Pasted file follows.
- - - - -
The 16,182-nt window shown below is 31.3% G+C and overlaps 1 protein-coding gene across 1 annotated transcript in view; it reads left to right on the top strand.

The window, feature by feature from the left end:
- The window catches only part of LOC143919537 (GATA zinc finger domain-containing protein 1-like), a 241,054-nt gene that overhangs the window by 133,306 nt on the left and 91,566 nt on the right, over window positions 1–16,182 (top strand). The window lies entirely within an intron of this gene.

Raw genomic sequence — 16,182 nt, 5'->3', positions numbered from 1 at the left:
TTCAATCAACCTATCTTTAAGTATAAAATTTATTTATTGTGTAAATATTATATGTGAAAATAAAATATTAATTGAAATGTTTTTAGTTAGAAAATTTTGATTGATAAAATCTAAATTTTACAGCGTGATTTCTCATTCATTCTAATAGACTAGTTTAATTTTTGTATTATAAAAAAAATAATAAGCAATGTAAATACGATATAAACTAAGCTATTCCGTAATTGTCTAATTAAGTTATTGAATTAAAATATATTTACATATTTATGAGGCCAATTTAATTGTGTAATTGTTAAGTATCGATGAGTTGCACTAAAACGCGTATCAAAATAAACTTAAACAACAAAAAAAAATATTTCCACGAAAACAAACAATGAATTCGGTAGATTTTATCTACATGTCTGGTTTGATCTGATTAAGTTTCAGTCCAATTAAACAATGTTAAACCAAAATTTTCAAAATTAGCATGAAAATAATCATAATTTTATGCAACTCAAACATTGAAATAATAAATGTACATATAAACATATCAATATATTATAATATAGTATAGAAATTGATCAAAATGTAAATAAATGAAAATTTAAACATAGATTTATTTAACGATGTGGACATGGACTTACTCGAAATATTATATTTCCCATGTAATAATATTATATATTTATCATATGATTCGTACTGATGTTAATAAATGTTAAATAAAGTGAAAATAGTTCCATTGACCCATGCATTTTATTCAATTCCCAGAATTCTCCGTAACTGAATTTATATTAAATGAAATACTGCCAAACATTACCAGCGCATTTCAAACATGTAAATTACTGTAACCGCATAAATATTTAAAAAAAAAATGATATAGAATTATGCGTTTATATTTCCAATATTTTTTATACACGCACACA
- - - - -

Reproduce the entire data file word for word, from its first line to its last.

The 16,182-nt window shown below is 31.3% G+C and overlaps 1 protein-coding gene across 1 annotated transcript in view; it reads left to right on the top strand.

The window, feature by feature from the left end:
- The window catches only part of LOC143919537 (GATA zinc finger domain-containing protein 1-like), a 241,054-nt gene that overhangs the window by 133,306 nt on the left and 91,566 nt on the right, over window positions 1–16,182 (top strand). The window lies entirely within an intron of this gene.

Raw genomic sequence — 16,182 nt, 5'->3', positions numbered from 1 at the left:
TTCAATCAACCTATCTTTAAGTATAAAATTTATTTATTGTGTAAATATTATATGTGAAAATAAAATATTAATTGAAATGTTTTTAGTTAGAAAATTTTGATTGATAAAATCTAAATTTTACAGCGTGATTTCTCATTCATTCTAATAGACTAGTTTAATTTTTGTATTATAAAAAAAATAATAAGCAATGTAAATACGATATAAACTAAGCTATTCCGTAATTGTCTAATTAAGTTATTGAATTAAAATATATTTACATATTTATGAGGCCAATTTAATTGTGTAATTGTTAAGTATCGATGAGTTGCACTAAAACGCGTATCAAAATAAACTTAAACAACAAAAAAAAATATTTCCACGAAAACAAACAATGAATTCGGTAGATTTTATCTACATGTCTGGTTTGATCTGATTAAGTTTCAGTCCAATTAAACAATGTTAAACCAAAATTTTCAAAATTAGCATGAAAATAATCATAATTTTATGCAACTCAAACATTGAAATAATAAATGTACATATAAACATATCAATATATTATAATATAGTATAGAAATTGATCAAAATGTAAATAAATGAAAATTTAAACATAGATTTATTTAACGATGTGGACATGGACTTACTCGAAATATTATATTTCCCATGTAATAATATTATATATTTATCATATGATTCGTACTGATGTTAATAAATGTTAAATAAAGTGAAAATAGTTCCATTGACCCATGCATTTTATTCAATTCCCAGAATTCTCCGTAACTGAATTTATATTAAATGAAATACTGCCAAACATTACCAGCGCATTTCAAACATGTAAATTACTGTAACCGCATAAATATTTAAAAAAAAAATGATATAGAATTATGCGTTTATATTTCCAATATTTTTTATACACGCACACA